It is common knowledge that banks make huge profits on the margin between the interest rates they charge borrowers and the rates they offer to savings account holders.
The sheer size of these institutions allows them to easily diversify among a huge pool of borrowers and account holders, and they have historically had a monopoly on the lending market. Prosper.com, the first major person-to-person lending service in the U.S., intends to change all that by connecting small-time lenders directly with borrowers.
Many investors were intrigued by the idea of replacing banks in the lending equation. “It was a very interesting idea to me,” Kevin Gillett, a Prosper lender and the author of www.rateladder.com, said. “I love the idea of cutting the banks out of the picture.”
![filekey=|91| align=|left| caption=||]Prosper “basically allows me to be the bank, which I really like,” said a Prosper lender who goes by the user name of Technologyguy and authors the site www.lazymanandmoney.com.
Prosper has the advantage of independence from the stock market, “so even if it can’t blow the doors off returns that you might see hyped up about it, if it can return 10 to 12 percent and be orthogonal to the stock market, I think that alone is enough of a reason to invest in it,” Gillett said. Prosper is creating a “completely different asset class,” he said.
On Prosper, the process begins when a borrower posts a loan application that includes a requested dollar amount, maximum interest rate and other credit and personal information. Lenders can then bid on the loan in an auction-style format until the loan is fully funded or the auction time runs out, much like eBay.
Prosper requires just a $50 minimum bid on any single loan, so lenders can diversify their funds across many different loans. A standard $5,000 loan application may end up funded by 100 different lenders. “It’s important that you diversify your loan portfolio, although you clearly would rather find 20 great loans than 70 good ones,” Gillett said.
Certain financial information in a borrower’s application is verified by Prosper, such as credit history, homeowner status and whether the borrower holds a bank account.
Prosper gives each borrower a credit grade based on his or her Experian credit score. Much of the rest of the information contained in a loan application is personal information provided directly by the borrower, with no verification from Prosper.
![filekey=|116| align=|right| caption=||]Lenders vary in the ways they deal with that personal information. Some try to eliminate it completely from consideration and focus solely on the numbers. Technologyguy, for example, disables all images from the site and avoids reading personal information because he doesn’t “want to be subconsciously swayed by a cute smile or a slick writer.”
Some lenders use the personal information as a way to weed out undesirable borrowers. “The personal information that they give is not something I ever use as a mechanism for deciding to bid on a loan,” Gillett said. “What I use it for is a mechanism to not bid on a loan.” When reading borrower listings, Gillett looks for “inconsistencies or any other red flag that might cause me to think they wouldn’t pay.”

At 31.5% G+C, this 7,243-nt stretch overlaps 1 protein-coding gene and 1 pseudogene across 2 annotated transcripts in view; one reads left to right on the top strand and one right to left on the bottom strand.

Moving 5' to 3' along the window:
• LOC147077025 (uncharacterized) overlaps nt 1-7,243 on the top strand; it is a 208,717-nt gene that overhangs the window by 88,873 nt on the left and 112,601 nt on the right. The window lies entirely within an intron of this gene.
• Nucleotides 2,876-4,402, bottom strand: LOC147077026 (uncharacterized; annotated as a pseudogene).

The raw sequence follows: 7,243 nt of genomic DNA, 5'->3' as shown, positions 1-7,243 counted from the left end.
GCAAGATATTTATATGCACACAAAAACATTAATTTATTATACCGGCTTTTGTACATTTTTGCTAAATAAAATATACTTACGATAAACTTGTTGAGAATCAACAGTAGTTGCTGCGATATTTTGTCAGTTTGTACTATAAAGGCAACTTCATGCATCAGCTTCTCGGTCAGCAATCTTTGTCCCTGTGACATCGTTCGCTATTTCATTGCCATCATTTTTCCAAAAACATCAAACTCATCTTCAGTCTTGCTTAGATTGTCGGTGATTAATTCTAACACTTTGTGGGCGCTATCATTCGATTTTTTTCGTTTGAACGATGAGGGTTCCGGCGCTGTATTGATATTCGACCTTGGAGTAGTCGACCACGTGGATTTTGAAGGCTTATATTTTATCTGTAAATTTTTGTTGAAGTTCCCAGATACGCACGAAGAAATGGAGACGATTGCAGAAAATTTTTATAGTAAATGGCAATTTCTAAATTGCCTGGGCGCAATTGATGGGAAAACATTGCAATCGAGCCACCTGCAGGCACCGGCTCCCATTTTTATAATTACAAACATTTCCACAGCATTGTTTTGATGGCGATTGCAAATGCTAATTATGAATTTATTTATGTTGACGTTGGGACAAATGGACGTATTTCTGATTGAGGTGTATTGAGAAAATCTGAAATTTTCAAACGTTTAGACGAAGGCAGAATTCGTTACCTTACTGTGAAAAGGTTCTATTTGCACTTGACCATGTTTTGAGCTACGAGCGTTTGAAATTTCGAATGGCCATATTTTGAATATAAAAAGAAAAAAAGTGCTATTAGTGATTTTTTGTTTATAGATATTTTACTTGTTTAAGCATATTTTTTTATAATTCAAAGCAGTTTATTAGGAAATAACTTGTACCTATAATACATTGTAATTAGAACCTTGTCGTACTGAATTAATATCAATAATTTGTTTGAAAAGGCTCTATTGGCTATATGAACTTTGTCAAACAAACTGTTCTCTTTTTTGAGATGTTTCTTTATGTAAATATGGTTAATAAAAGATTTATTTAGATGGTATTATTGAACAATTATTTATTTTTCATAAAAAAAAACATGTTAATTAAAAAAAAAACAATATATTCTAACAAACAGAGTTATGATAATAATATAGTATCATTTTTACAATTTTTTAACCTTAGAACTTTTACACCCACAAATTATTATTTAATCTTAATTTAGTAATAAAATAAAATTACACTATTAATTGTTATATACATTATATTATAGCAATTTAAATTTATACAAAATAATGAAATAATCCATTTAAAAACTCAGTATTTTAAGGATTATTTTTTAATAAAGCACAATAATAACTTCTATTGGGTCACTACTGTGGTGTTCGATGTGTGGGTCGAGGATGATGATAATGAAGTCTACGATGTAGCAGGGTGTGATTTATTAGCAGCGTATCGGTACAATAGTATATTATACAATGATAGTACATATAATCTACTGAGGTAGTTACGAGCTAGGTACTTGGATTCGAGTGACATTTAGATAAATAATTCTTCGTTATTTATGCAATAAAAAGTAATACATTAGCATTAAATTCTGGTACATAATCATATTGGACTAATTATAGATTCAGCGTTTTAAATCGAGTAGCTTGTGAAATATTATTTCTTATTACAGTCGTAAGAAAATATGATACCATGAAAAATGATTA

It seems that every lender who pays even a little attention to personal stories favors certain types of borrowers over others. Gillett, for example, is drawn to people who are starting a second business while maintaining a steady day job.
A Prosper lender who goes by the name of Ms. Ava said she prefers to lend to those who “have enough money to pay their bills” and who “just need this extra money for a particular situation,” such as a taxi driver wanting to buy his own cab or a truck driver wanting to add a second vehicle. She also likes borrowers who are consolidating debt.
The main attraction for lenders is the loan’s interest rate; lenders typically seek a high interest rate for the amount of risk the borrower presents. Prosper helps lenders analyze risk levels by providing default rate statistics from Experian for the various credit grades.
Gillett believes that many Prosper borrowers “are not capable of getting loans at other places,” and therefore Prosper’s default rates “are higher than average, for say the Experian data. But it’s unclear what they actually are.”
Comprehensive data on Prosper’s average default rates is not yet available because Prosper is a year-old company offering three-year amortized loans. Prosper makes a wealth of data available on its marketplace performance page, and lenders can elect to receive daily e-mails with the latest statistics.
Gillett carefully analyzes that information and frequently adjusts his lending strategy accordingly. “I’m trying to be cautious and follow what’s going on and track how I’m doing and understand the marketplace,” he said.
Most of Prosper’s 11,500 lenders are seeing competitive returns so far, according to Eric’s Credit Community, a website that analyzes the official data released by Prosper. After adjustments for default risk, 75 percent of all Prosper lenders are seeing a return of more than 10 percent, and 98 percent of lenders are achieving more than 6 percent.
Diversification increases results; of the borrowers with more than 25 loans, 81 percent are seeing returns of more than 10 percent, and 99 percent are achieving more than 6 percent.
Activity on Prosper is reflected in a borrower’s credit history, so borrowers who wish to maintain or improve their credit have an automatic incentive to stay current on their Prosper loans. Borrowers who already have good credit are in high demand.